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How The Working Boys Center Builds Self-Sufficiency
This reluctant angel is Cecilia Moreno.
There are thousands of angels of all sizes and ages here. Most awake in the dark of night to make way from their one room homes (where perhaps seven sleep) by foot on dirt mountainside paths and bus to reach the center by 6 a.m.
Madre Cindy Sullivan (from Massena, NY) says that she tells the Centers members that to be poor doesnt mean you have to be dirtyso, first order of the day is showers for 2,000 persons! What she says is not a put-downeveryone is poor, that is, until the graduate from this extraordinary program.
Saving towards housing is an integral part of the Working Boys Center. Every adult opens a savings account which is reviewed regularly. On Sundays, when the Center is closed, families participate in mingasworking together to build homes of cement blocks. This may increase living space from about 50 to 800 sq. ft.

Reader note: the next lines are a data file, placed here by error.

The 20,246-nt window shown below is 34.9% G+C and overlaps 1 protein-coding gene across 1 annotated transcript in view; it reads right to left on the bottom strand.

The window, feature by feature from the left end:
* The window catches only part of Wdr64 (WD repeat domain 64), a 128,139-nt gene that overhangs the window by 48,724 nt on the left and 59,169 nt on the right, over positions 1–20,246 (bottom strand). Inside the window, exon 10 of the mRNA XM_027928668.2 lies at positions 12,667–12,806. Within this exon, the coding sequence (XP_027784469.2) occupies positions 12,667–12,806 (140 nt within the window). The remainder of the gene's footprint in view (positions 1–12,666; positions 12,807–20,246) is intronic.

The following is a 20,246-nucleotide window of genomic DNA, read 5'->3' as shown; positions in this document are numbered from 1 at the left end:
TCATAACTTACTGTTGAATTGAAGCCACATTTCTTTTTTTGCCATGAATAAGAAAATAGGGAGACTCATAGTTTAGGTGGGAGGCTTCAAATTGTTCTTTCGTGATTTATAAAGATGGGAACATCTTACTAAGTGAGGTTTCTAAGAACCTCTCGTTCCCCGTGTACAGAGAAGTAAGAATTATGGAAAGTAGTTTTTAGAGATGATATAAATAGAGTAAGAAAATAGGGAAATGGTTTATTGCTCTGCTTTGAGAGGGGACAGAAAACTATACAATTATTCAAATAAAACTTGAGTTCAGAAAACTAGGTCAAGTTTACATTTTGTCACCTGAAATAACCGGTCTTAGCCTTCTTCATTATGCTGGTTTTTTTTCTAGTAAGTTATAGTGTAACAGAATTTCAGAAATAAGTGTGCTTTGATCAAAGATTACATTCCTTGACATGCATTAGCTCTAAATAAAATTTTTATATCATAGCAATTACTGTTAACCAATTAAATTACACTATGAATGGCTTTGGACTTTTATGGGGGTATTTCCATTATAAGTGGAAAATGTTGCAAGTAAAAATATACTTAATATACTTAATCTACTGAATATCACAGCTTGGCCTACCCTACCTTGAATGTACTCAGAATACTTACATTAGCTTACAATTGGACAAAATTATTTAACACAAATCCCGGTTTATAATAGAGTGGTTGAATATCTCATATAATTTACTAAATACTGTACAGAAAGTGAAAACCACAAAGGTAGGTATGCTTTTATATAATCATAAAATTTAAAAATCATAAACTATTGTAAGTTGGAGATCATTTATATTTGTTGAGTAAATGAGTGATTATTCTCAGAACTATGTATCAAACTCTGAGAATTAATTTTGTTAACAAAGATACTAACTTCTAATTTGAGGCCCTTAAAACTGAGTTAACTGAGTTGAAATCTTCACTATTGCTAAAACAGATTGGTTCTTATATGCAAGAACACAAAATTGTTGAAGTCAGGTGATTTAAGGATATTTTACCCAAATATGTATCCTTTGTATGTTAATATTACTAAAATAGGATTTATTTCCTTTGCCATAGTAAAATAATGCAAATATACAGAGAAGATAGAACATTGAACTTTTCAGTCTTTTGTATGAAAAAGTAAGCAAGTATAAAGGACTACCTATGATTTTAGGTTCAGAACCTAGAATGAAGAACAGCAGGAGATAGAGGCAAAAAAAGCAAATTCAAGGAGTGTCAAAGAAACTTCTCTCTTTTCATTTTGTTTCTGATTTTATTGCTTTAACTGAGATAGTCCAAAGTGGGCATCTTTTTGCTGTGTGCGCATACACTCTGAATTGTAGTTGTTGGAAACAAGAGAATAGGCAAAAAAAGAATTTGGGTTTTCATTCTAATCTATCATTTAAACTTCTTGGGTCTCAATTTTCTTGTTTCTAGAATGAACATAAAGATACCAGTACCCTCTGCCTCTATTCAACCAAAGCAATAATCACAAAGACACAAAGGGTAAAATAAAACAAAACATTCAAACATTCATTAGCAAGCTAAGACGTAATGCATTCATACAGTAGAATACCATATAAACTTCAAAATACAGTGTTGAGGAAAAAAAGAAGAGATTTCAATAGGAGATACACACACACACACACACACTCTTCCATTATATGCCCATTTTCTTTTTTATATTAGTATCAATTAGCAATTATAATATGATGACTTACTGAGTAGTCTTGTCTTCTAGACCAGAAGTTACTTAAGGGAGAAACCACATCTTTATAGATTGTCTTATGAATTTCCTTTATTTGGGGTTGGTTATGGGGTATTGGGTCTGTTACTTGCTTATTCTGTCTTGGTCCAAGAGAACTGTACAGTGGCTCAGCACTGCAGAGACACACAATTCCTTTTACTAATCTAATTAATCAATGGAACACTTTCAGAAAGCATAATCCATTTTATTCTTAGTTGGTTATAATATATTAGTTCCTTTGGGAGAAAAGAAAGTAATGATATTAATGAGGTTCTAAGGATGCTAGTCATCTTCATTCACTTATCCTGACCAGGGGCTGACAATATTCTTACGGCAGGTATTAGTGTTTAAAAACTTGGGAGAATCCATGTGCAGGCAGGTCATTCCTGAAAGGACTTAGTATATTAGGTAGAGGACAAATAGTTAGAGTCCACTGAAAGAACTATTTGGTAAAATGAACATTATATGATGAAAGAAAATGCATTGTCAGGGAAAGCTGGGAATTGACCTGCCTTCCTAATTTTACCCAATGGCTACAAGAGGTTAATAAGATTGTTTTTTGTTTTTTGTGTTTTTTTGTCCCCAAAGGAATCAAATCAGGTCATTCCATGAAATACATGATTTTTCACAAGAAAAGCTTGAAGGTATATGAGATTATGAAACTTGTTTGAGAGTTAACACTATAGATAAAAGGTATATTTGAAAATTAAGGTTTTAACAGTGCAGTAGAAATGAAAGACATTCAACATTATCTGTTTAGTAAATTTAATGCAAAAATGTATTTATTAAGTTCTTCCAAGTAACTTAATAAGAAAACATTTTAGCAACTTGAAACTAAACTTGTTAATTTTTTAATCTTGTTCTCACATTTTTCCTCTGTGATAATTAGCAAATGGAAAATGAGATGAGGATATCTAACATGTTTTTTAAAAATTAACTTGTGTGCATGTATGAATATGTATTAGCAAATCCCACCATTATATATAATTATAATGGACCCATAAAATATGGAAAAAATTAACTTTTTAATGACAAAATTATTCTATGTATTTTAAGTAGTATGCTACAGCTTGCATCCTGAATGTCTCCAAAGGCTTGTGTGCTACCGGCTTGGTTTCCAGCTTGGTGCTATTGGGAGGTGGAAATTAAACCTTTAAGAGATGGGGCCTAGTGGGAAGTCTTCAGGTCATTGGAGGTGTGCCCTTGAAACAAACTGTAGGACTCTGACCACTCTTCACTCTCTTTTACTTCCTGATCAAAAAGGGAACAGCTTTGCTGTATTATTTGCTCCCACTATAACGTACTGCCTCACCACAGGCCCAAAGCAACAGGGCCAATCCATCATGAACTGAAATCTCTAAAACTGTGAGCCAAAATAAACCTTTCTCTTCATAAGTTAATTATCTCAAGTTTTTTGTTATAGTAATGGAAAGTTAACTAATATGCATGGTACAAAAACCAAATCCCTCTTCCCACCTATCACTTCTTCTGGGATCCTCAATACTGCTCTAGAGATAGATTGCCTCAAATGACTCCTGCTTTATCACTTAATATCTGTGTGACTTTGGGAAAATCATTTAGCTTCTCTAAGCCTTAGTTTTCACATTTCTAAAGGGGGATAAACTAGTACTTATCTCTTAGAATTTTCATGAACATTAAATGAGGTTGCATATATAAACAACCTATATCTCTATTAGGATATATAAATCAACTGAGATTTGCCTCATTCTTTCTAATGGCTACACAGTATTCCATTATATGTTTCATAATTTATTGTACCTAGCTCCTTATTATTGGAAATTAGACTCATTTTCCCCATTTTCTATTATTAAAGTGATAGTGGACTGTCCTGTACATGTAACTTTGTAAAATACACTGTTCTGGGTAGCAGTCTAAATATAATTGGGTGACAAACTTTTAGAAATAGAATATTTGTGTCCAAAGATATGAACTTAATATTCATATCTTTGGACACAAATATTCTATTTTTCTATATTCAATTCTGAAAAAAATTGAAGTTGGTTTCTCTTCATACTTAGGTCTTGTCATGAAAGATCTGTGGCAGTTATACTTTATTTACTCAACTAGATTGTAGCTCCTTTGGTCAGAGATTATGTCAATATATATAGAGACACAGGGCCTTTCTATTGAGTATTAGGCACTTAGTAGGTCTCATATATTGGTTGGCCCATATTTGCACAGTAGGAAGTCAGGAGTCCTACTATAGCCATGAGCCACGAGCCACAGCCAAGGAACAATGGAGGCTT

The WBC is not a charity. Everyone over six is assigned a "voluntary" job. Gradual changes in attitude and behavior, based on formation and self-help programs encourage eradication of misery. Padre John Halligan, SJ, who founded the Center in 1964 ways "Were saving the world one person at a time."
Bengt and Polly Ohman
More information about about The Working Boys Center
2003 North Country Public Radio, St. Lawrence University, Canton, New York 13617-1475